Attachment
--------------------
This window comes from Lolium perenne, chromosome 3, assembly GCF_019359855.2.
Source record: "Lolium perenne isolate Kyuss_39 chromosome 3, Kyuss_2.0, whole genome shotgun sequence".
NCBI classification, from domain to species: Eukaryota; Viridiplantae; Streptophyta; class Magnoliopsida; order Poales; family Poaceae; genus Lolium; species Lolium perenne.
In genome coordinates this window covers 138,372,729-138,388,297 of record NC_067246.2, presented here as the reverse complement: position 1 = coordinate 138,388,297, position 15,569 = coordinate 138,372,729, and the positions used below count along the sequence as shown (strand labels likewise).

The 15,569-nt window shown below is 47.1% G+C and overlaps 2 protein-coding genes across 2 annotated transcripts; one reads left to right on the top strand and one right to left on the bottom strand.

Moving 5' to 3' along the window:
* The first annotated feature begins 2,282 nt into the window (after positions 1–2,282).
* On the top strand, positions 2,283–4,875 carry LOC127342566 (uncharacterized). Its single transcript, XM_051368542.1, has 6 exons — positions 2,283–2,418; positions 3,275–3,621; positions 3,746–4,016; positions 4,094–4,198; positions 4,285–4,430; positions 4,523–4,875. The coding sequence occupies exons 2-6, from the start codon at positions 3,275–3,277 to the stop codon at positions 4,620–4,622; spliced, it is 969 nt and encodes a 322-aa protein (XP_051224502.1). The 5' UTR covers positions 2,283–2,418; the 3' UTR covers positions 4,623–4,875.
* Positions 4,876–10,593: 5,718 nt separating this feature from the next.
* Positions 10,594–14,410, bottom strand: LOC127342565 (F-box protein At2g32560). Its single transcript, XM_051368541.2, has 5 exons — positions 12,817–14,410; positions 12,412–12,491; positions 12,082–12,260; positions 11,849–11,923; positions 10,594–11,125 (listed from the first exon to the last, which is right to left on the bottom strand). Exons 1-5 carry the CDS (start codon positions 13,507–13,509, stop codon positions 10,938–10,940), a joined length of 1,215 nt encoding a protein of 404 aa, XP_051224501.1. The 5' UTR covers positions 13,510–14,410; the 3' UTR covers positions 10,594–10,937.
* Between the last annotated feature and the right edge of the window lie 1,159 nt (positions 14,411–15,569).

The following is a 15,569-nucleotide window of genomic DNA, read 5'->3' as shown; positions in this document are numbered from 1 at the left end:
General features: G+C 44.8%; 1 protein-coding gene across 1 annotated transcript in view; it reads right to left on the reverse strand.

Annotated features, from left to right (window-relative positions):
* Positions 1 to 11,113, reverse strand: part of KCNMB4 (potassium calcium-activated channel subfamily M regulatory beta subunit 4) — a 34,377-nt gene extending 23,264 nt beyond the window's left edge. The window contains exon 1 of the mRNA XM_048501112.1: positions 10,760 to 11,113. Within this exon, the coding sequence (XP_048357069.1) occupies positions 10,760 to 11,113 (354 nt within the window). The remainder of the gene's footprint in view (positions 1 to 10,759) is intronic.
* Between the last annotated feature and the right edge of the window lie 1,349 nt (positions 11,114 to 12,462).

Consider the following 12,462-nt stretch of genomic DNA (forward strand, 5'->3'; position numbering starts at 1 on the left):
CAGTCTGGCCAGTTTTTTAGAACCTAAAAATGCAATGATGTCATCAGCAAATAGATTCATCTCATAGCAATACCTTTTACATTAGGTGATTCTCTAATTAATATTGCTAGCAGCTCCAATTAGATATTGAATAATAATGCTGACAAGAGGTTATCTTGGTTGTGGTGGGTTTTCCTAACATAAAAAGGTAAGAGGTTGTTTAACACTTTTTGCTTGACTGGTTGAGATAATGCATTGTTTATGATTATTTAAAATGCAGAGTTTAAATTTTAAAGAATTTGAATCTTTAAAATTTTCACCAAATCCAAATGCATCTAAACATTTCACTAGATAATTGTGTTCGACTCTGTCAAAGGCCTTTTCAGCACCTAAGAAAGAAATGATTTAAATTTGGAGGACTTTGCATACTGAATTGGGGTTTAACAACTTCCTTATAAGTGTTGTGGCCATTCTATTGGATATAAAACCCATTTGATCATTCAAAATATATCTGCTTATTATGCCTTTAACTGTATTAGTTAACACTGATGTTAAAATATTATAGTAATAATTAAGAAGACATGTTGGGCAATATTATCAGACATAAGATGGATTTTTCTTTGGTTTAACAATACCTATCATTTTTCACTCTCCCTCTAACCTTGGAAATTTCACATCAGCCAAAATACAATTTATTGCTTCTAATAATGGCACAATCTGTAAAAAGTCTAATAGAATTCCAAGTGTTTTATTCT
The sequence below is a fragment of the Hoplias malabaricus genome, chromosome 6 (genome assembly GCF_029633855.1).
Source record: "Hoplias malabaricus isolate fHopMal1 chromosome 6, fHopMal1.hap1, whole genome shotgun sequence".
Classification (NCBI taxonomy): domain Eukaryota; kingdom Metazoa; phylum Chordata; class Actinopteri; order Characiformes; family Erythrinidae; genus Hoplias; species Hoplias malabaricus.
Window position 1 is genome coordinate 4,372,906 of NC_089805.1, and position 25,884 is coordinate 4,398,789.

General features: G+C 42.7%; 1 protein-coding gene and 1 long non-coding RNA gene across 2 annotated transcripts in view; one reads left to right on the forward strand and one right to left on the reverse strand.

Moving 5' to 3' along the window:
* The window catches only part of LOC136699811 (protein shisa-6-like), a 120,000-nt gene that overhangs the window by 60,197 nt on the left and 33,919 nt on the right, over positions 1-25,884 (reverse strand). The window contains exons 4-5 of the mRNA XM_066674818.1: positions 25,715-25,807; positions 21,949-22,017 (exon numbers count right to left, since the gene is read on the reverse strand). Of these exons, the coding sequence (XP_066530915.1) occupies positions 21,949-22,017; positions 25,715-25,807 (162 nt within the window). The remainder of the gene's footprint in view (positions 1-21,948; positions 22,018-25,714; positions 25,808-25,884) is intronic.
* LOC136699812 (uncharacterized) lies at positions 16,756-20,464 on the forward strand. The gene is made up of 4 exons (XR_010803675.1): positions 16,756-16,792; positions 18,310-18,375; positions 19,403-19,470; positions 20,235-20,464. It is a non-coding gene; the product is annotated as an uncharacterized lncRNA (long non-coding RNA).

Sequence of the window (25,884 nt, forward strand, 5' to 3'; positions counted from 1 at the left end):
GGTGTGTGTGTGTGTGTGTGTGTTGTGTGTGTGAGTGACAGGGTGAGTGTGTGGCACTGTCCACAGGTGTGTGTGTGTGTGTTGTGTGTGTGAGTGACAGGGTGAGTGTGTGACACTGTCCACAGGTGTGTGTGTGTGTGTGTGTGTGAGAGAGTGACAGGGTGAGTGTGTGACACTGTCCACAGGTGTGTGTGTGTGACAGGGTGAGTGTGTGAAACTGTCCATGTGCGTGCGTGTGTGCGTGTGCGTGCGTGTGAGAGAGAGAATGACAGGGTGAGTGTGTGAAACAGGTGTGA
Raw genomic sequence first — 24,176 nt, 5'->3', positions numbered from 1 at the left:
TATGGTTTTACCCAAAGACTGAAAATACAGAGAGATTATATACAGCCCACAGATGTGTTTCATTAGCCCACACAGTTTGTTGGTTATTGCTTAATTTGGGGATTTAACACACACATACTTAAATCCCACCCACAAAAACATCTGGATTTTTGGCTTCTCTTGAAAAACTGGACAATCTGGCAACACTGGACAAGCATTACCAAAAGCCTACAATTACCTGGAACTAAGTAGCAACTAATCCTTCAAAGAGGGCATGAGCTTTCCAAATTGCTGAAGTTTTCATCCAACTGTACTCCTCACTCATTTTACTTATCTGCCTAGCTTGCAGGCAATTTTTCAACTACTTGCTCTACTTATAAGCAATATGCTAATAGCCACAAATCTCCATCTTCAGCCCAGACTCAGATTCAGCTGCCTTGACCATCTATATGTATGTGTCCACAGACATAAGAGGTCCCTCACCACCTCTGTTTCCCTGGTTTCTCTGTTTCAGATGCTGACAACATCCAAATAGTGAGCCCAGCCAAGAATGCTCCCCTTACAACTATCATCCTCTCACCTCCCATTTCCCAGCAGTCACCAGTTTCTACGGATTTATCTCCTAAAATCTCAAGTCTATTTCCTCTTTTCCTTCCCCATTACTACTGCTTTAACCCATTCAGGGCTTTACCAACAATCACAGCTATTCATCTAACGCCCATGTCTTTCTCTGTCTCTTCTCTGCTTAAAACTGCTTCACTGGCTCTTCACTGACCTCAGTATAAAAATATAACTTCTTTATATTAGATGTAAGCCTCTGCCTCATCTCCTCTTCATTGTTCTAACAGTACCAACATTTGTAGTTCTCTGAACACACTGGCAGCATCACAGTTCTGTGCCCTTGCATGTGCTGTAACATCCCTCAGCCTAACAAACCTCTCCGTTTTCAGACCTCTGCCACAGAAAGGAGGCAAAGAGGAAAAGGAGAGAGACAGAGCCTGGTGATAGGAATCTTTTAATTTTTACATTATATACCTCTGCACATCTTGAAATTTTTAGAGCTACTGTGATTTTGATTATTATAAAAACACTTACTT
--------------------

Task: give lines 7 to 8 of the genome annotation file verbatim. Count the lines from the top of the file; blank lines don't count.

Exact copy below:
* The first annotated feature begins 2,282 nt into the window (after positions 1–2,282).
* On the top strand, positions 2,283–4,875 carry LOC127342566 (uncharacterized). Its single transcript, XM_051368542.1, has 6 exons — positions 2,283–2,418; positions 3,275–3,621; positions 3,746–4,016; positions 4,094–4,198; positions 4,285–4,430; positions 4,523–4,875. The coding sequence occupies exons 2-6, from the start codon at positions 3,275–3,277 to the stop codon at positions 4,620–4,622; spliced, it is 969 nt and encodes a 322-aa protein (XP_051224502.1). The 5' UTR covers positions 2,283–2,418; the 3' UTR covers positions 4,623–4,875.